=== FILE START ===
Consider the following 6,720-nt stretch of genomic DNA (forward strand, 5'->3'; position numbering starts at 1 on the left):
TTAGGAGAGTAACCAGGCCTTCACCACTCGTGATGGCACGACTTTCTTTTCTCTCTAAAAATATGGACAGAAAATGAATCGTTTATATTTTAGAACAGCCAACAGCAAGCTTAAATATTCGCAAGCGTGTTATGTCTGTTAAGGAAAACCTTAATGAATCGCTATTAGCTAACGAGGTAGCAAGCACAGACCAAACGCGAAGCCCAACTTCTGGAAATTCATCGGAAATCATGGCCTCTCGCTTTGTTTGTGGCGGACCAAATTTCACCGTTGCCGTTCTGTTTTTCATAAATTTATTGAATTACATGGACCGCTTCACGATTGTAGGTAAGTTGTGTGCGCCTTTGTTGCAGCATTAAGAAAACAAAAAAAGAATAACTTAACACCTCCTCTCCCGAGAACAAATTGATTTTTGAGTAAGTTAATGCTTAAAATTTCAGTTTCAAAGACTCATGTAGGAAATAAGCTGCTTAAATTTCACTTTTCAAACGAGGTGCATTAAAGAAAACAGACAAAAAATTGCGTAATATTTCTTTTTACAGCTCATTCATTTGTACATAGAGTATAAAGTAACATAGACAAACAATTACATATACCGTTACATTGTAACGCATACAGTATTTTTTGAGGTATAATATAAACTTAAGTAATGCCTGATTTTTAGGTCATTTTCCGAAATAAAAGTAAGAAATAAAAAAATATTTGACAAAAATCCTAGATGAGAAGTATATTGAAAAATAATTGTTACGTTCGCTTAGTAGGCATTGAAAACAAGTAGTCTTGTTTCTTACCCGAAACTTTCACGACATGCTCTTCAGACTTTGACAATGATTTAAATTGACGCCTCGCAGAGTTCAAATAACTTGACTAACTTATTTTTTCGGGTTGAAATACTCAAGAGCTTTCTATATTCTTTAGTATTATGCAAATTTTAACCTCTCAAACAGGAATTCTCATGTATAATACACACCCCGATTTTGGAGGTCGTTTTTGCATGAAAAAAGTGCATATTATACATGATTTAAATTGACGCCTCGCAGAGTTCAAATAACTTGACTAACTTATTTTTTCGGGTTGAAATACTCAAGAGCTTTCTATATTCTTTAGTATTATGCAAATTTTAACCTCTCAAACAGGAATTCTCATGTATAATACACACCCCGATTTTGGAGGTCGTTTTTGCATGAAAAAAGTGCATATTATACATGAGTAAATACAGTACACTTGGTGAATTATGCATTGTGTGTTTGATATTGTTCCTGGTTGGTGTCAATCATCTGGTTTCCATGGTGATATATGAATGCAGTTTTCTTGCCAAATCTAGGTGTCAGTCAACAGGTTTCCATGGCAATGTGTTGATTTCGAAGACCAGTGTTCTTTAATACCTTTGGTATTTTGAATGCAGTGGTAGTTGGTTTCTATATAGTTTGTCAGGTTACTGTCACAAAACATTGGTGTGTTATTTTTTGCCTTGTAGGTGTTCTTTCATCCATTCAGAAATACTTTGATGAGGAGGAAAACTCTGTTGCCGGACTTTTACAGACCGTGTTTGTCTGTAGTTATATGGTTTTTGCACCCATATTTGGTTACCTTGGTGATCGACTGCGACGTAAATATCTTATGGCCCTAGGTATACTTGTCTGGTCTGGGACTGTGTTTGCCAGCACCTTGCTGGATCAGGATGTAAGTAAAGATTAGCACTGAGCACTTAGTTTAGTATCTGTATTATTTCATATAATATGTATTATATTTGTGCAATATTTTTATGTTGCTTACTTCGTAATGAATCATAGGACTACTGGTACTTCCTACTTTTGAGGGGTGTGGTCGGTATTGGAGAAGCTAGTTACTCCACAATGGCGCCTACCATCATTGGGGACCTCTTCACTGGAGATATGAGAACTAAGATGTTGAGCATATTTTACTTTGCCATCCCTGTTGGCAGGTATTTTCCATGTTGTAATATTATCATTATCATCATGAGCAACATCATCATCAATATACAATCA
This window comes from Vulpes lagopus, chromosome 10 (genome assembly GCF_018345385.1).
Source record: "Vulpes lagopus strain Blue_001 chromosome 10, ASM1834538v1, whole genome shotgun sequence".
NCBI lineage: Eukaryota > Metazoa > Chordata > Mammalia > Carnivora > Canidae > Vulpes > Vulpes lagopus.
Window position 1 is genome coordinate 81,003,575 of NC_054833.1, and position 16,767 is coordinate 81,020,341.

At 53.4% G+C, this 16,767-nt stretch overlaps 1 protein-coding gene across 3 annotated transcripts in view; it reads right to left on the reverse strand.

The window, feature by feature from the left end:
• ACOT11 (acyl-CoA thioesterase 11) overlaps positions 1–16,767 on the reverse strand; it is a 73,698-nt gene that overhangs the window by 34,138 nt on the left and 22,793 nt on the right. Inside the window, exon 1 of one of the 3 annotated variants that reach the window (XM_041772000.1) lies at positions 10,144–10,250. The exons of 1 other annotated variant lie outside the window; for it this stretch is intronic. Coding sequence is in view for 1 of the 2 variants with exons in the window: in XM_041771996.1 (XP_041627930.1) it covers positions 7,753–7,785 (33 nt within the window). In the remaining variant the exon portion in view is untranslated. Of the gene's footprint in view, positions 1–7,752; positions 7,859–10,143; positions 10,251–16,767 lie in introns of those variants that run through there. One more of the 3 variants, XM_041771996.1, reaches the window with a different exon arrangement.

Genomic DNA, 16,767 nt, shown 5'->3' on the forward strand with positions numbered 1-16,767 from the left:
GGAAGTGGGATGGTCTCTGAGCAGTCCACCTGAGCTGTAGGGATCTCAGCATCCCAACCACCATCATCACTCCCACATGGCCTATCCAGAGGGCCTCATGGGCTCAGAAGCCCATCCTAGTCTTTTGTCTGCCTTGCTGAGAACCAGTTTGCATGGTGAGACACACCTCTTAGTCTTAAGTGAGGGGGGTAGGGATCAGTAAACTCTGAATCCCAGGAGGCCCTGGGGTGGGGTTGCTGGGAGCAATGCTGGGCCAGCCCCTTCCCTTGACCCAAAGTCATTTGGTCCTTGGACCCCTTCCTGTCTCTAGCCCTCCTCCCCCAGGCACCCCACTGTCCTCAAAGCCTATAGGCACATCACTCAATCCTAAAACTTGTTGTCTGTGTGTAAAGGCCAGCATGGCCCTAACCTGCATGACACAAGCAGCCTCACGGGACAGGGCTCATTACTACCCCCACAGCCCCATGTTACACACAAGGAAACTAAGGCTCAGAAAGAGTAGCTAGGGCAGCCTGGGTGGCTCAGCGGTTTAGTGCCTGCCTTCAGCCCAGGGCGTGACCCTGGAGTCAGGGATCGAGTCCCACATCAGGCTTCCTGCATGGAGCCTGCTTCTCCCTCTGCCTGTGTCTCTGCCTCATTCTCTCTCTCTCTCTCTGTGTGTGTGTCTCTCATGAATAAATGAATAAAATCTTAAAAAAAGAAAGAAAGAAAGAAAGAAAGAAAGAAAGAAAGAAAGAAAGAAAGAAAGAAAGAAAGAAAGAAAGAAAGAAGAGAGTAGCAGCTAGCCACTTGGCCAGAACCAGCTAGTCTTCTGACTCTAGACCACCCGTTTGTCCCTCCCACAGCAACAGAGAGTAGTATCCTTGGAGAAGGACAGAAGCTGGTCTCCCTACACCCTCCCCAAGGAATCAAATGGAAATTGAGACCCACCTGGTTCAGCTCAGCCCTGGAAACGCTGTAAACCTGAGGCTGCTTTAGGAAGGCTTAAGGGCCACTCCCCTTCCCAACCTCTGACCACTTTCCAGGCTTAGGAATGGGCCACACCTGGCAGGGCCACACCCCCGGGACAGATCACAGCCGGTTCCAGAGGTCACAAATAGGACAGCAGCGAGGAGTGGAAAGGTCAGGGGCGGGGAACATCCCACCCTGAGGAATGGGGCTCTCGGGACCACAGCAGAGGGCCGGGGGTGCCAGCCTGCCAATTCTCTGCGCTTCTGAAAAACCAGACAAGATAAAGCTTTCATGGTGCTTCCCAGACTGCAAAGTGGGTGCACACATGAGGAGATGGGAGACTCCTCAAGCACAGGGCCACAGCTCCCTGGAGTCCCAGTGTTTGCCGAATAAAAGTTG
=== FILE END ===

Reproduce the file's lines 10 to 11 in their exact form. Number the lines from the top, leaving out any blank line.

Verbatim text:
Genomic DNA, 16,767 nt, shown 5'->3' on the forward strand with positions numbered 1-16,767 from the left:
GGAAGTGGGATGGTCTCTGAGCAGTCCACCTGAGCTGTAGGGATCTCAGCATCCCAACCACCATCATCACTCCCACATGGCCTATCCAGAGGGCCTCATGGGCTCAGAAGCCCATCCTAGTCTTTTGTCTGCCTTGCTGAGAACCAGTTTGCATGGTGAGACACACCTCTTAGTCTTAAGTGAGGGGGGTAGGGATCAGTAAACTCTGAATCCCAGGAGGCCCTGGGGTGGGGTTGCTGGGAGCAATGCTGGGCCAGCCCCTTCCCTTGACCCAAAGTCATTTGGTCCTTGGACCCCTTCCTGTCTCTAGCCCTCCTCCCCCAGGCACCCCACTGTCCTCAAAGCCTATAGGCACATCACTCAATCCTAAAACTTGTTGTCTGTGTGTAAAGGCCAGCATGGCCCTAACCTGCATGACACAAGCAGCCTCACGGGACAGGGCTCATTACTACCCCCACAGCCCCATGTTACACACAAGGAAACTAAGGCTCAGAAAGAGTAGCTAGGGCAGCCTGGGTGGCTCAGCGGTTTAGTGCCTGCCTTCAGCCCAGGGCGTGACCCTGGAGTCAGGGATCGAGTCCCACATCAGGCTTCCTGCATGGAGCCTGCTTCTCCCTCTGCCTGTGTCTCTGCCTCATTCTCTCTCTCTCTCTCTGTGTGTGTGTCTCTCATGAATAAATGAATAAAATCTTAAAAAAAGAAAGAAAGAAAGAAAGAAAGAAAGAAAGAAAGAAAGAAAGAAAGAAAGAAAGAAAGAAAGAAAGAAAGAAGAGAGTAGCAGCTAGCCACTTGGCCAGAACCAGCTAGTCTTCTGACTCTAGACCACCCGTTTGTCCCTCCCACAGCAACAGAGAGTAGTATCCTTGGAGAAGGACAGAAGCTGGTCTCCCTACACCCTCCCCAAGGAATCAAATGGAAATTGAGACCCACCTGGTTCAGCTCAGCCCTGGAAACGCTGTAAACCTGAGGCTGCTTTAGGAAGGCTTAAGGGCCACTCCCCTTCCCAACCTCTGACCACTTTCCAGGCTTAGGAATGGGCCACACCTGGCAGGGCCACACCCCCGGGACAGATCACAGCCGGTTCCAGAGGTCACAAATAGGACAGCAGCGAGGAGTGGAAAGGTCAGGGGCGGGGAACATCCCACCCTGAGGAATGGGGCTCTCGGGACCACAGCAGAGGGCCGGGGGTGCCAGCCTGCCAATTCTCTGCGCTTCTGAAAAACCAGACAAGATAAAGCTTTCATGGTGCTTCCCAGACTGCAAAGTGGGTGCACACATGAGGAGATGGGAGACTCCTCAAGCACAGGGCCACAGCTCCCTGGAGTCCCAGTGTTTGCCGAATAAAAGTTG